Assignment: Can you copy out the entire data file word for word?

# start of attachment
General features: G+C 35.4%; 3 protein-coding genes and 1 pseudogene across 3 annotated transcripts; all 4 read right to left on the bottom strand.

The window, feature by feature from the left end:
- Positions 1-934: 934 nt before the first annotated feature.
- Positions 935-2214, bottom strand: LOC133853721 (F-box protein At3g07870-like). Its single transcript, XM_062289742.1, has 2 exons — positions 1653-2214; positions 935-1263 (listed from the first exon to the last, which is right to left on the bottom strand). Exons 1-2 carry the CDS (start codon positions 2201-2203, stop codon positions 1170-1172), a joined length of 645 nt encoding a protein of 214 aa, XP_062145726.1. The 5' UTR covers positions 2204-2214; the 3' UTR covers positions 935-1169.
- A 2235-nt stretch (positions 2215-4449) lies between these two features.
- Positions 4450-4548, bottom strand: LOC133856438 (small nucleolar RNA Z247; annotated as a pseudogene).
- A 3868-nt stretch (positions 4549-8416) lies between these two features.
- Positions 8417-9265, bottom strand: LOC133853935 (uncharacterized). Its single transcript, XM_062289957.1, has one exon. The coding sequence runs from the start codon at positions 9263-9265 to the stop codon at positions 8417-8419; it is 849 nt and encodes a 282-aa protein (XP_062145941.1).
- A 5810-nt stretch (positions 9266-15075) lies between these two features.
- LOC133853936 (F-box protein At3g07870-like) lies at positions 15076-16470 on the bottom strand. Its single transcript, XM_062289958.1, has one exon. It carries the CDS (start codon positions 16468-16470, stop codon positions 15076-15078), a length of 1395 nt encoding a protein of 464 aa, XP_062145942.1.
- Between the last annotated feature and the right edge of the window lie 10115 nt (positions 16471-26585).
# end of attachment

General features: G+C 35.4%; 3 protein-coding genes and 1 pseudogene across 3 annotated transcripts; all 4 read right to left on the bottom strand.

The window, feature by feature from the left end:
- Positions 1-934: 934 nt before the first annotated feature.
- Positions 935-2214, bottom strand: LOC133853721 (F-box protein At3g07870-like). Its single transcript, XM_062289742.1, has 2 exons — positions 1653-2214; positions 935-1263 (listed from the first exon to the last, which is right to left on the bottom strand). Exons 1-2 carry the CDS (start codon positions 2201-2203, stop codon positions 1170-1172), a joined length of 645 nt encoding a protein of 214 aa, XP_062145726.1. The 5' UTR covers positions 2204-2214; the 3' UTR covers positions 935-1169.
- A 2235-nt stretch (positions 2215-4449) lies between these two features.
- Positions 4450-4548, bottom strand: LOC133856438 (small nucleolar RNA Z247; annotated as a pseudogene).
- A 3868-nt stretch (positions 4549-8416) lies between these two features.
- Positions 8417-9265, bottom strand: LOC133853935 (uncharacterized). Its single transcript, XM_062289957.1, has one exon. The coding sequence runs from the start codon at positions 9263-9265 to the stop codon at positions 8417-8419; it is 849 nt and encodes a 282-aa protein (XP_062145941.1).
- A 5810-nt stretch (positions 9266-15075) lies between these two features.
- LOC133853936 (F-box protein At3g07870-like) lies at positions 15076-16470 on the bottom strand. Its single transcript, XM_062289958.1, has one exon. It carries the CDS (start codon positions 16468-16470, stop codon positions 15076-15078), a length of 1395 nt encoding a protein of 464 aa, XP_062145942.1.
- Between the last annotated feature and the right edge of the window lie 10115 nt (positions 16471-26585).